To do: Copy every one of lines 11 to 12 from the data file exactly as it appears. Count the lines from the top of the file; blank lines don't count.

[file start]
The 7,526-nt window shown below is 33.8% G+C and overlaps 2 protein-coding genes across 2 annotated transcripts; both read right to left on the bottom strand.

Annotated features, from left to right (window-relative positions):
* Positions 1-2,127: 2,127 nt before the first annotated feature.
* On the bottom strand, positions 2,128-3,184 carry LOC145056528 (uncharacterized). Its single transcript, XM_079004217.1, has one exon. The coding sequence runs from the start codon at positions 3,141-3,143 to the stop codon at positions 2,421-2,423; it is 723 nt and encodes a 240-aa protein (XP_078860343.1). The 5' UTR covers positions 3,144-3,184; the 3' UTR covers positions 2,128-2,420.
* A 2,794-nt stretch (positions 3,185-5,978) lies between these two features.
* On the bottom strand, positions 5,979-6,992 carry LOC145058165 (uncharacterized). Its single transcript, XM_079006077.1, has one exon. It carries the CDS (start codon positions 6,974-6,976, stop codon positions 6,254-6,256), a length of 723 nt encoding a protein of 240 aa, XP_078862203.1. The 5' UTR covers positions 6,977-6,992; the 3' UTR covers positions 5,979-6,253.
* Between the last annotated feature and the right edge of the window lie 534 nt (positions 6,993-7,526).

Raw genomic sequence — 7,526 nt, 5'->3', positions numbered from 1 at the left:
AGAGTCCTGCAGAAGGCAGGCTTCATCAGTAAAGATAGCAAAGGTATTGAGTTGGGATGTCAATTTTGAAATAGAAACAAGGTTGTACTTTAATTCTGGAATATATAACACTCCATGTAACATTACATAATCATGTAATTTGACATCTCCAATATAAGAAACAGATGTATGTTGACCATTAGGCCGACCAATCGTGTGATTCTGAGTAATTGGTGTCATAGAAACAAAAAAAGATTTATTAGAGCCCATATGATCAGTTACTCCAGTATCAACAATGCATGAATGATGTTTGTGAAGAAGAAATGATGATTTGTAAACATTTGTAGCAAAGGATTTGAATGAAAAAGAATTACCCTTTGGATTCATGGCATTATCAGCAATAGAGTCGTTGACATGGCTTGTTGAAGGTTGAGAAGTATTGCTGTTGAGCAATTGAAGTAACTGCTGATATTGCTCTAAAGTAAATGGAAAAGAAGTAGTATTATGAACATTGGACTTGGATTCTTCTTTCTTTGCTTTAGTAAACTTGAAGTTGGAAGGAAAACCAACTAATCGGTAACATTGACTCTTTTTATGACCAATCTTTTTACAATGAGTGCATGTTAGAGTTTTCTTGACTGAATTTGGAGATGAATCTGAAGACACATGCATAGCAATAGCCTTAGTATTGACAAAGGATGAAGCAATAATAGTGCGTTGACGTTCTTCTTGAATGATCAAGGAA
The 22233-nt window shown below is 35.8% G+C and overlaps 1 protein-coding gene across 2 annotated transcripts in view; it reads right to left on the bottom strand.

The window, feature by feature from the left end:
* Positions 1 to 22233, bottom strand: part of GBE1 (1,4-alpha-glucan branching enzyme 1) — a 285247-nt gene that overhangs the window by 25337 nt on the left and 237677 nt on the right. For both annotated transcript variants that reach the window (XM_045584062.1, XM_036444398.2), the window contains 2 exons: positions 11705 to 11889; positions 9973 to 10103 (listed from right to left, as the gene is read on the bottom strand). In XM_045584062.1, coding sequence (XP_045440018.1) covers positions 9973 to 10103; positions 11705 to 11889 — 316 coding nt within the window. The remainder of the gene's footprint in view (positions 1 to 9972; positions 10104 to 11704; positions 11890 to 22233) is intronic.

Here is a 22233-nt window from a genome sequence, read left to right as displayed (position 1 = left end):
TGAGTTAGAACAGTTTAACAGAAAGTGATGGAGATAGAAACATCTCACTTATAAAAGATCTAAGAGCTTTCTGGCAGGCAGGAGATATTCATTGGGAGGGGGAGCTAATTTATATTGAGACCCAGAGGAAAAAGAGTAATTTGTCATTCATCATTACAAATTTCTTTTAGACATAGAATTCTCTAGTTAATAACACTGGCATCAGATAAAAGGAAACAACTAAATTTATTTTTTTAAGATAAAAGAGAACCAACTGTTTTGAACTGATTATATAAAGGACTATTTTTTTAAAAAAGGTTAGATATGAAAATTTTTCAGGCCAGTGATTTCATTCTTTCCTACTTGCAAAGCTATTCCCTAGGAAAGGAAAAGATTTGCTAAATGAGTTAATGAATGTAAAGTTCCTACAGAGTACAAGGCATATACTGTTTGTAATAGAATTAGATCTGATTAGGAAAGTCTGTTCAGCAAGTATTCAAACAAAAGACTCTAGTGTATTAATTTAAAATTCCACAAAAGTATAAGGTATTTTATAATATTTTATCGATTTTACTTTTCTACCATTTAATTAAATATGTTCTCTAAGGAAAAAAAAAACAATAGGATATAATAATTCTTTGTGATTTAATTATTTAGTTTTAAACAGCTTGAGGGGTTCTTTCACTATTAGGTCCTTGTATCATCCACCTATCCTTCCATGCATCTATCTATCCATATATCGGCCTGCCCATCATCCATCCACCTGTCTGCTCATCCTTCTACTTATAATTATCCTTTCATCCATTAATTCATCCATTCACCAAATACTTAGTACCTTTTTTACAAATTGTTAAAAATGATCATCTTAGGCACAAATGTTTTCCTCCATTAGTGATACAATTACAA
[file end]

The window, feature by feature from the left end:
* Positions 1 to 22233, bottom strand: part of GBE1 (1,4-alpha-glucan branching enzyme 1) — a 285247-nt gene that overhangs the window by 25337 nt on the left and 237677 nt on the right. For both annotated transcript variants that reach the window (XM_045584062.1, XM_036444398.2), the window contains 2 exons: positions 11705 to 11889; positions 9973 to 10103 (listed from right to left, as the gene is read on the bottom strand). In XM_045584062.1, coding sequence (XP_045440018.1) covers positions 9973 to 10103; positions 11705 to 11889 — 316 coding nt within the window. The remainder of the gene's footprint in view (positions 1 to 9972; positions 10104 to 11704; positions 11890 to 22233) is intronic.